The chef doesn’t depend upon the tired staples of truffles and foie gras to make his case for gastronomic pre-eminence. Bring on the suckling pig with aubergine and meat broth or “crispbread with vegetables, iodine balm, pepper, shiso, marinated trout roe and smoked milk”.
9 Rue François Rocca; +33 4 91 24 83 63; www.alexandremazzia.com
A masterly chef is at the helm of the InterContinental Marseille, set in an historic building on the port’s north side. The cooking is as shipshape as the hotel and is also closely connected with the sea. The seafood dishes start in the fish market in the Vieux Port, with the menu changing according to the tides and seasons.
Lionel Levy served time with Alain Ducasse and is currently striving for his second Michelin star. The bouillabaisse consommé is a nod to the city’s gutsiest dish and comes with raw and cooked seafood, ranging from grilled rockfish to mussels, baby clams and squid.
Levy’s signature dish, the bouillabaisse milkshake, is served as a starter in the hotel brasserie, Les Fenêtres. Here, his playfulness is reined in but the creativity survives: red mullet comes with a black-olive dip and potato crunch. A star dessert is the Sixty-nine Percent Dark Chocolate, its nutty bitterness enhanced by hazelnut ice cream.
The chef’s motto is “Mediterranean gastronomy true to the spirit of Marseille”. The dishes deliver: unfussy but full of flavour, they are matched by warm, unsnobbish service and seductive views towards the city’s beloved basilica.
InterContinental Marseille - Hotel Dieu, 1 Daviel Square; +33 4 13 42 43 43; www.ihg.com
Le Petit Nice - Passedat
Gérald Passédat is Marseille’s only three-Michelin-starred chef and is busy carving out a small Mediterranean seafood empire here. His flagship is this neoclassical family villa beside the sea. It boasts of being “five minutes from the city centre but 100 kilometres from the noisiness”.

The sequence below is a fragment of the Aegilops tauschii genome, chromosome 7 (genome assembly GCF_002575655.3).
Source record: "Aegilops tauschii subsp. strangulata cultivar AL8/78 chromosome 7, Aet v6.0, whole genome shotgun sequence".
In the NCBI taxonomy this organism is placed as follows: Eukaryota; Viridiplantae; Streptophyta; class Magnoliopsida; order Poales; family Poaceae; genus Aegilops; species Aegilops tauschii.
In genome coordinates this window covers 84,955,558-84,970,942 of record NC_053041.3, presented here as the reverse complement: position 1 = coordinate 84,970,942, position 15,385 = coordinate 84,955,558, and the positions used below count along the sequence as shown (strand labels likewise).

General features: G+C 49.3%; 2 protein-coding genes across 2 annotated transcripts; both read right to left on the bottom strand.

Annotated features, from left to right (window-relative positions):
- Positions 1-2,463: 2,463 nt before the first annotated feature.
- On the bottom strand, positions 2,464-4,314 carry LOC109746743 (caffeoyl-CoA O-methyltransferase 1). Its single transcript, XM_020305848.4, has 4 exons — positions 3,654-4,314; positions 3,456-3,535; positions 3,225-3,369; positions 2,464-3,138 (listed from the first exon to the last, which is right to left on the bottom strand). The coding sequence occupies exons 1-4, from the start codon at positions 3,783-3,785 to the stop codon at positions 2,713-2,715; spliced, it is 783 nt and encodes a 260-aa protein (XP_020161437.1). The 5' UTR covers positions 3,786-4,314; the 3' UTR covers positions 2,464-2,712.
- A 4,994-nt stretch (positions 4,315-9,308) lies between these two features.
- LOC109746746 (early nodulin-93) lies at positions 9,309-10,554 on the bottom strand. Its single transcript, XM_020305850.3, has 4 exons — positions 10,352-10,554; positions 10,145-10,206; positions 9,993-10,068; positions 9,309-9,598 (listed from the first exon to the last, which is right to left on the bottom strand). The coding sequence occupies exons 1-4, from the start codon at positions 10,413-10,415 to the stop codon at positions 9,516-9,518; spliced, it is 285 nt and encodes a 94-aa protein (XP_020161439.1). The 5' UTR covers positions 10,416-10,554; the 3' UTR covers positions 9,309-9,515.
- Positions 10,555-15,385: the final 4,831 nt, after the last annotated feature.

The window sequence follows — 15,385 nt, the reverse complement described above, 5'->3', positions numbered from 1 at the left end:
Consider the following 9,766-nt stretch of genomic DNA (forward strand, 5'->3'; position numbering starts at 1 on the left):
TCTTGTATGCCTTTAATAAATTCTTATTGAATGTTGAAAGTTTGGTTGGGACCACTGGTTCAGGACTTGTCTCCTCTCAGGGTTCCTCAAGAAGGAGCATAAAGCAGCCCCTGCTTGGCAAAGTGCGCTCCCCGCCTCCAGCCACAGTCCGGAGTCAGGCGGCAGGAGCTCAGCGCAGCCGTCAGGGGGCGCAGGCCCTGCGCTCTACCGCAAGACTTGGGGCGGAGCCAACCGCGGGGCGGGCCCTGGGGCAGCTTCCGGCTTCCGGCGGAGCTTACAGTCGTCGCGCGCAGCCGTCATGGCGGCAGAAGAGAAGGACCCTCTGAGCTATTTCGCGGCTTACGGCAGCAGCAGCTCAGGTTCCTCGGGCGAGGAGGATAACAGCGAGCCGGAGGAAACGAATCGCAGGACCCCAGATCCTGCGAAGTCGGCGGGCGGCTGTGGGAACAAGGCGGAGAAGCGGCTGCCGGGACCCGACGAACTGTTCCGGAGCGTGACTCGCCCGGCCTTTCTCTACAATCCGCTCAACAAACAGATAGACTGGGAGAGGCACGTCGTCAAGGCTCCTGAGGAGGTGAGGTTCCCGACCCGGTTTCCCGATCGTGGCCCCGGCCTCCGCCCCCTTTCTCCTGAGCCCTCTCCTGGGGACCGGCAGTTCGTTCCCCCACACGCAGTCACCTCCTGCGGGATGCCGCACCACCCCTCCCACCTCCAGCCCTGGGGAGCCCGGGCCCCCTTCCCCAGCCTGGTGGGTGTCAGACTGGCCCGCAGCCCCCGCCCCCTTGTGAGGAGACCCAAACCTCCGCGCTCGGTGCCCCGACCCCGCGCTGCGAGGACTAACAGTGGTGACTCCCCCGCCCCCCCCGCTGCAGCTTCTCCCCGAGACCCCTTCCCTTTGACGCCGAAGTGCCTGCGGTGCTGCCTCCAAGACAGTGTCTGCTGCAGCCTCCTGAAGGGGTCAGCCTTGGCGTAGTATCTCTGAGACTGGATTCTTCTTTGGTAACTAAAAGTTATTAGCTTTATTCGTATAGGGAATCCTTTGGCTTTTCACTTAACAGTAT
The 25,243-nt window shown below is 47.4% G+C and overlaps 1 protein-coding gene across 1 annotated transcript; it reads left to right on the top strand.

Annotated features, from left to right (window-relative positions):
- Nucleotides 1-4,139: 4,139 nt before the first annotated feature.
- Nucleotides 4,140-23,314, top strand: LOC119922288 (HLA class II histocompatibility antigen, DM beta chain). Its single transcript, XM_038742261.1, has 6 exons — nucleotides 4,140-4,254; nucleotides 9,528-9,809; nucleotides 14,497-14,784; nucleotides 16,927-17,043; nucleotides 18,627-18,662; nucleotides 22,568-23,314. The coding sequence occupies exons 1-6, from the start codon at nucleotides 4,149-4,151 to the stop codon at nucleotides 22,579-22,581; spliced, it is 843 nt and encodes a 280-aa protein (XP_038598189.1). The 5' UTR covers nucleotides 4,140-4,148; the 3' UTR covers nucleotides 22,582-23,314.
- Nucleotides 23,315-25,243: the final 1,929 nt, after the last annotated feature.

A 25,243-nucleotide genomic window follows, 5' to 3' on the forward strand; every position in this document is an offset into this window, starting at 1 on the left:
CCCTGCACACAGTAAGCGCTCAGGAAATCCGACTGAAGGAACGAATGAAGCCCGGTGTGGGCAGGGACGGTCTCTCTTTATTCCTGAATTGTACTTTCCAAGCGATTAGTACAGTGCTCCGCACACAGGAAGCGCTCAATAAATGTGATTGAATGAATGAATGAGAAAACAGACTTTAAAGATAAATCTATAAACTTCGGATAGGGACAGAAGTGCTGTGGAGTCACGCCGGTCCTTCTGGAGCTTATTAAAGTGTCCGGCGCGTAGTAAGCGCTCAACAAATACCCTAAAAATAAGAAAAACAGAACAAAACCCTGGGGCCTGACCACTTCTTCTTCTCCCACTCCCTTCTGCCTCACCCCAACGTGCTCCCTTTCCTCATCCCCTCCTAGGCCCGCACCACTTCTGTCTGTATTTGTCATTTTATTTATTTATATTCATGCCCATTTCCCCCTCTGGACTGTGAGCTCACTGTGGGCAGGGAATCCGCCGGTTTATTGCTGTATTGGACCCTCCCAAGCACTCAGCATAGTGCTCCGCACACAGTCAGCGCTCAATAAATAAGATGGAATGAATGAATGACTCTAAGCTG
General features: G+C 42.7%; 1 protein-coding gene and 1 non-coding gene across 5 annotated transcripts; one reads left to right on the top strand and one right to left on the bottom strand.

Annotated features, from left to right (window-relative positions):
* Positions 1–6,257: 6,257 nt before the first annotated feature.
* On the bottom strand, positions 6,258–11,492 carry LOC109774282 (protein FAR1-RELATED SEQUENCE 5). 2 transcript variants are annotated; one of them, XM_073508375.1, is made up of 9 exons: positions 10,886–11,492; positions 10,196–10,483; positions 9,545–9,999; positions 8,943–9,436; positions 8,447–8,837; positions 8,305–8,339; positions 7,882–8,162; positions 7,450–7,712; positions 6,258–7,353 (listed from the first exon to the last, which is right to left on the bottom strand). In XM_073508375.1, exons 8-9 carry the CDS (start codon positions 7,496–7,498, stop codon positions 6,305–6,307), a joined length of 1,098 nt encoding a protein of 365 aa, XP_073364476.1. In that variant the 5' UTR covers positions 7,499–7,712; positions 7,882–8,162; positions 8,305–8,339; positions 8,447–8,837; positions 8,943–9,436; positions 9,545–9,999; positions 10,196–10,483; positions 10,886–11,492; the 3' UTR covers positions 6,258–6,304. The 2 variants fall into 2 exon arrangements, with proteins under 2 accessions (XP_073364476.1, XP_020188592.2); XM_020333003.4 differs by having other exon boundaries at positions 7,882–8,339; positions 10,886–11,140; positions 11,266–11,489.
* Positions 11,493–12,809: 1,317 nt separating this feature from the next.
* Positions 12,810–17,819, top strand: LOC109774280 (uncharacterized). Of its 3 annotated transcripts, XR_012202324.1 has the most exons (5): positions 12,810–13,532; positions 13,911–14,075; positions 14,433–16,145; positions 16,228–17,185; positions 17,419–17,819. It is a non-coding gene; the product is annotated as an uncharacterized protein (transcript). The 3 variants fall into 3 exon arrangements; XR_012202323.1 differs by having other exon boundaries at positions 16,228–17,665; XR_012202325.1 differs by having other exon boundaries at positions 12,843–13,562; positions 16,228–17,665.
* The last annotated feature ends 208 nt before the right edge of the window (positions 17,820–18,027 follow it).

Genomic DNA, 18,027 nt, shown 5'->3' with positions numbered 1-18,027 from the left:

Wrap-around windows frame the Mediterranean, Passédat’s daily inspiration. The catch comes straight from the boat to the kitchen, with 65 types of fish in all, from seabream to moray eel. As a chef at the top of his game, Passédat prizes instinct, intensity and the iodine-infused flavours of the sea.
His bouillabaisse is a three-part tribute to his birthplace: shellfish as a prelude, then fish in broth followed by deep-water fish in a rockfish soup. Provençal vegetables feature highly while the butter-free, palate-cleansing desserts favour exotic fruit concoctions.
The adjoining Le Bar 1917 serves classic food, such as Provençal-style oven-roasted fish or even posh fish and chips. In the port area, the chef also runs a cookery school and several other restaurants, including Le Môle Passedat at the Mucem, a panoramic restaurant in the Museum of Mediterranean Civilisations.
Anse de Maldormé, Corniche JF Kennedy; +33 4 91 59 25 92; www.passedat.fr
Une Table, Au Sud
Ludovic Turac is the new kid on the block, a local boy who won his spurs in some of the best Parisian restaurants before being tempted back home. Marseille’s culinary merry-go-round saw Lionel Levy leave Une Table, Au Sud for Alcyone, with Turac installed in his former kitchens.
After less than two years in this hotspot, the 27-year-old chef has been awarded his first Michelin star, becoming this year’s youngest Michelin-starred chef. Seafood might reign supreme but the Mediterranean hinterland is reflected in the zesty Provençal vegetables and aromatic olive oil, as well as in meat from the southern Alps.
The setting is charming, overlooking the Vieux Port and La Bonne Mère, “the good mother”, the lofty neo-Byzantine basilica that is considered the city guardian. The intimate, family mood is not manufactured: the chef’s wife, Karine, acts as both sommelier and maître d’.
As for the wine list, rather than slavishly stocking the big names, the sommelier prefers to cultivate the winemakers themselves, including Provençal estates. A Saturday-morning cookery course, including food and wine pairing, is the perfect introduction to southern French cuisine – and, best of all, ends with a convivial Provençal feast.
2 Quai du Port; +33 4 91 90 63 53; www.unetableausud.com